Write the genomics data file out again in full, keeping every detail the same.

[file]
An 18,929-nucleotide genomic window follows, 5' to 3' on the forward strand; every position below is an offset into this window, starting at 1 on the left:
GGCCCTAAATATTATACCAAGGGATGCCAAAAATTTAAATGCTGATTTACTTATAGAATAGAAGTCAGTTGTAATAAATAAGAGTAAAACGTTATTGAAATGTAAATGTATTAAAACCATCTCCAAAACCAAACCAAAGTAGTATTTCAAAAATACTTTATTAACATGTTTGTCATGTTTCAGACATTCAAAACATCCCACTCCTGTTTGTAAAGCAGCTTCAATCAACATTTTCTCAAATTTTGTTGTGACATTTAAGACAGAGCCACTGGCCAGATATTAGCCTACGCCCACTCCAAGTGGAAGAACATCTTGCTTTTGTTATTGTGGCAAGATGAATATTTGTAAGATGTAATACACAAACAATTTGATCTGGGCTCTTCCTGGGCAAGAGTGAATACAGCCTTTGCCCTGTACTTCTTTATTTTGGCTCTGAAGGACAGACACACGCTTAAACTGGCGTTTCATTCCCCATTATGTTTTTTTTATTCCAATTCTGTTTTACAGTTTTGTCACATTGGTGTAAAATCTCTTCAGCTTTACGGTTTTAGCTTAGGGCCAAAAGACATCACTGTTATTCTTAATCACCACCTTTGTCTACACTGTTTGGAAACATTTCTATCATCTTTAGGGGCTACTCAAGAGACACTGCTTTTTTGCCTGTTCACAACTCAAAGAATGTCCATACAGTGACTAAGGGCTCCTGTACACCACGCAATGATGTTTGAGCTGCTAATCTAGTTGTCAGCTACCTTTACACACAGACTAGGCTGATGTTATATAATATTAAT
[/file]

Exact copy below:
An 18,929-nucleotide genomic window follows, 5' to 3' on the forward strand; every position below is an offset into this window, starting at 1 on the left:
GGCCCTAAATATTATACCAAGGGATGCCAAAAATTTAAATGCTGATTTACTTATAGAATAGAAGTCAGTTGTAATAAATAAGAGTAAAACGTTATTGAAATGTAAATGTATTAAAACCATCTCCAAAACCAAACCAAAGTAGTATTTCAAAAATACTTTATTAACATGTTTGTCATGTTTCAGACATTCAAAACATCCCACTCCTGTTTGTAAAGCAGCTTCAATCAACATTTTCTCAAATTTTGTTGTGACATTTAAGACAGAGCCACTGGCCAGATATTAGCCTACGCCCACTCCAAGTGGAAGAACATCTTGCTTTTGTTATTGTGGCAAGATGAATATTTGTAAGATGTAATACACAAACAATTTGATCTGGGCTCTTCCTGGGCAAGAGTGAATACAGCCTTTGCCCTGTACTTCTTTATTTTGGCTCTGAAGGACAGACACACGCTTAAACTGGCGTTTCATTCCCCATTATGTTTTTTTTATTCCAATTCTGTTTTACAGTTTTGTCACATTGGTGTAAAATCTCTTCAGCTTTACGGTTTTAGCTTAGGGCCAAAAGACATCACTGTTATTCTTAATCACCACCTTTGTCTACACTGTTTGGAAACATTTCTATCATCTTTAGGGGCTACTCAAGAGACACTGCTTTTTTGCCTGTTCACAACTCAAAGAATGTCCATACAGTGACTAAGGGCTCCTGTACACCACGCAATGATGTTTGAGCTGCTAATCTAGTTGTCAGCTACCTTTACACACAGACTAGGCTGATGTTATATAATATTAAT